The activity of other looters was far more sinister. Witnesses reported seeing well-dressed men walking through the galleries talking into mobile phones while one museum official claimed that two 'European-looking' men pointed out artifacts and then left. Their associates were equipped with lifting equipment to remove some of the heavier pieces and carried glass cutters of a type not available in Iraq. They had a shopping list of objects and acted in a very organised manner using a floor plan of the museum. It seems also that some of the people who entered the museum removed artifacts to prevent them from being stolen and these objects were returned to the museum later when the situation had stabilised.

Throughout the looting, museum staff and journalists pleaded with American tank crews to protect the museum but to no avail. The big question that this book addresses nowhere is why the American forces failed to act. Was it a case of a culturally blinkered Bush Administration remaining indifferent or was there, as some suspect, active collusion to allow the museum treasures to be stolen. There is evidence to support both hypotheses. The Iraq museum was not the only cultural institution to be pillaged following the American occupation. Another victim was the National Library of Iraq which housed rare illuminated Korans and other ancient examples of Islamic calligraphy as well as valuable documents pertaining to the Ottoman Empire. When the building was set on fire destroying numerous irreplaceable historical documents, reporter Robert Fisk sought the assistance of American marines but they refused to help. The suspicion persists that the fire was used as a cover to conceal the theft of selected illuminated manuscripts stolen for wealthy collectors.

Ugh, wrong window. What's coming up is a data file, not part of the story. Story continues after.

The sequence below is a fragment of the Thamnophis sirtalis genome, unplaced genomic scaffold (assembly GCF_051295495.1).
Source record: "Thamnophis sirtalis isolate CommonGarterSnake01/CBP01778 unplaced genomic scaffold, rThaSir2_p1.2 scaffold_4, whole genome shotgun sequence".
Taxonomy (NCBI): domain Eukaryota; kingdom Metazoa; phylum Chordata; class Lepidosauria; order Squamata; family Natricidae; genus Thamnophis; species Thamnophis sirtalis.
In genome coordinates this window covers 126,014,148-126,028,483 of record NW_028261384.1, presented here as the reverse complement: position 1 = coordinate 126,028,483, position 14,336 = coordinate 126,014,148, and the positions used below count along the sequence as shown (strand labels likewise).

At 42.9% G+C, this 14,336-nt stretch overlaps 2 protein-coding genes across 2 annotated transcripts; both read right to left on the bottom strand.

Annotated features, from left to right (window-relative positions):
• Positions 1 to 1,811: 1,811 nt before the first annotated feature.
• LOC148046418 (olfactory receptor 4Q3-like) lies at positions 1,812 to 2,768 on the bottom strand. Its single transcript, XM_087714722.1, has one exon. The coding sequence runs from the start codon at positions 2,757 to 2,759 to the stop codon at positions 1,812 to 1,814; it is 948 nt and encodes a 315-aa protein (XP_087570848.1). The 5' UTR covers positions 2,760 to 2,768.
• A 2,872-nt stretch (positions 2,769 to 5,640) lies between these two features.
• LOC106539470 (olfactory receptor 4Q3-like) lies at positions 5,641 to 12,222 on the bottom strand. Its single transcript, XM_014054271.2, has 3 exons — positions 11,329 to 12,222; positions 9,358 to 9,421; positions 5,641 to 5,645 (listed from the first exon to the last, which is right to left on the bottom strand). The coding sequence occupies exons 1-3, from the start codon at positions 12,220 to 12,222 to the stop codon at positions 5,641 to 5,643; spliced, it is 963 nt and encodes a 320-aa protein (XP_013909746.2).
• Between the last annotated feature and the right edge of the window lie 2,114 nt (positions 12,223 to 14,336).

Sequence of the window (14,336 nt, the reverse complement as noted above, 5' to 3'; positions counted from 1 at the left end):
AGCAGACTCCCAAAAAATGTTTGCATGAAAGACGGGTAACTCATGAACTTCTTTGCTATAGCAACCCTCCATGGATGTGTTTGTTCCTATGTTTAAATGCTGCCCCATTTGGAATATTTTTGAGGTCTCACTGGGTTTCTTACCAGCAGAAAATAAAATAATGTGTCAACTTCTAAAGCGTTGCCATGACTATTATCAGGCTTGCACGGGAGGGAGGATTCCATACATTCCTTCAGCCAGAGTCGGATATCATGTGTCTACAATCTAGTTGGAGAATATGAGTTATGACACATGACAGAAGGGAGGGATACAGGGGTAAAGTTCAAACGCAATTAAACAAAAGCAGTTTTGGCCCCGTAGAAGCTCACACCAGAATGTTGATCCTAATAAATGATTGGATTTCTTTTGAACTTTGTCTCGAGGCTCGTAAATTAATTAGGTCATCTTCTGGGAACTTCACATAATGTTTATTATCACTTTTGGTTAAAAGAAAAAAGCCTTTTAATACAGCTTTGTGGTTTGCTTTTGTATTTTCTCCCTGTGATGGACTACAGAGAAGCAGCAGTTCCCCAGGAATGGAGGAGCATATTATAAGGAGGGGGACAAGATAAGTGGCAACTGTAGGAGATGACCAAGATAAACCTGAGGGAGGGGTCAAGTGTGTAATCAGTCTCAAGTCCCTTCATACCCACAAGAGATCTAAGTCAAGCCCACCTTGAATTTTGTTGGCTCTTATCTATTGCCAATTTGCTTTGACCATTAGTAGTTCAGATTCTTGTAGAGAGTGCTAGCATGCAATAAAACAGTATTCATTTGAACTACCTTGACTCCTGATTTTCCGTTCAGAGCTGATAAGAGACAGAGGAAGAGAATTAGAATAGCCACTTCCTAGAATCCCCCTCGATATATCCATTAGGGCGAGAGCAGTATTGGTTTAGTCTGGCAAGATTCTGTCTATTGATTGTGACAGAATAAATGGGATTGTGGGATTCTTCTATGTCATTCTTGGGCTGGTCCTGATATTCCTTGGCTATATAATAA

The American Council on Cultural Policy (ACCP) represents the interests of wealthy collectors and dealers in the U.S. and it aims at changing American law so as to facilitate the legal acquisition in the U.S. of antiquities and cultural objects that have been removed illegally from their countries of origin. In an interview William Pearlstein of the ACCP condemned Iraq's legislation on the export of cultural objects which he branded as 'retentionist'. In a post-Saddam setting the ACCP sought to ensure that the new Iraq would agree to artifacts being 'certified for export'. The ACCP is habitually at odds with the Archaeological Institute of America (AIA) however it was the ACCP that succeeded in becoming the interlocutor with the Pentagon and State Department during the formation of policy and regulations relating to archaeological issues in post-war Iraq.

A question that needs to be answered is whether this influence had any bearing on the apparent inaction of American forces when major Iraqi cultural institutions were looted within the gun sights of U.S. soldiers. Until the truth of what happened is exposed there will be deep suspicions that official collusion and private interest skulduggery lay at the heart of the destruction of one of the world's most important archaeological museums.